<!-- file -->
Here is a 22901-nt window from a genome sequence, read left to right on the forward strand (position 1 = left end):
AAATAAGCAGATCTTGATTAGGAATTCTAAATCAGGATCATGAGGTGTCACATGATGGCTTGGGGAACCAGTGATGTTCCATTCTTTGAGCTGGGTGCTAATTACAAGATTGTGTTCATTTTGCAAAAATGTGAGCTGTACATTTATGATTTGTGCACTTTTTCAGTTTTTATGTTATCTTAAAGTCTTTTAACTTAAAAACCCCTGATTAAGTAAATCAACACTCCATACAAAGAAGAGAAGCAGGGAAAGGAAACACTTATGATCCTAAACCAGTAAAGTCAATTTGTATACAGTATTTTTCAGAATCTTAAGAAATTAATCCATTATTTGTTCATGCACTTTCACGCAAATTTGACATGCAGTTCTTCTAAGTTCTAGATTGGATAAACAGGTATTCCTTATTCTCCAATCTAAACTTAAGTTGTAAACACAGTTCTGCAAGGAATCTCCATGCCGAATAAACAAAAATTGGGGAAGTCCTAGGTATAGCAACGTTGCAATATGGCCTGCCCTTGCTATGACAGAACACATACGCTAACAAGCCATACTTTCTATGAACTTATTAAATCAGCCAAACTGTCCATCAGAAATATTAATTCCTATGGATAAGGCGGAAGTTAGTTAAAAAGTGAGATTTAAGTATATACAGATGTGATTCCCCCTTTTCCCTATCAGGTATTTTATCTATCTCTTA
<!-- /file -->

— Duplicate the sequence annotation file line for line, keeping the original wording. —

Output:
Here is a 22901-nt window from a genome sequence, read left to right on the forward strand (position 1 = left end):
AAATAAGCAGATCTTGATTAGGAATTCTAAATCAGGATCATGAGGTGTCACATGATGGCTTGGGGAACCAGTGATGTTCCATTCTTTGAGCTGGGTGCTAATTACAAGATTGTGTTCATTTTGCAAAAATGTGAGCTGTACATTTATGATTTGTGCACTTTTTCAGTTTTTATGTTATCTTAAAGTCTTTTAACTTAAAAACCCCTGATTAAGTAAATCAACACTCCATACAAAGAAGAGAAGCAGGGAAAGGAAACACTTATGATCCTAAACCAGTAAAGTCAATTTGTATACAGTATTTTTCAGAATCTTAAGAAATTAATCCATTATTTGTTCATGCACTTTCACGCAAATTTGACATGCAGTTCTTCTAAGTTCTAGATTGGATAAACAGGTATTCCTTATTCTCCAATCTAAACTTAAGTTGTAAACACAGTTCTGCAAGGAATCTCCATGCCGAATAAACAAAAATTGGGGAAGTCCTAGGTATAGCAACGTTGCAATATGGCCTGCCCTTGCTATGACAGAACACATACGCTAACAAGCCATACTTTCTATGAACTTATTAAATCAGCCAAACTGTCCATCAGAAATATTAATTCCTATGGATAAGGCGGAAGTTAGTTAAAAAGTGAGATTTAAGTATATACAGATGTGATTCCCCCTTTTCCCTATCAGGTATTTTATCTATCTCTTA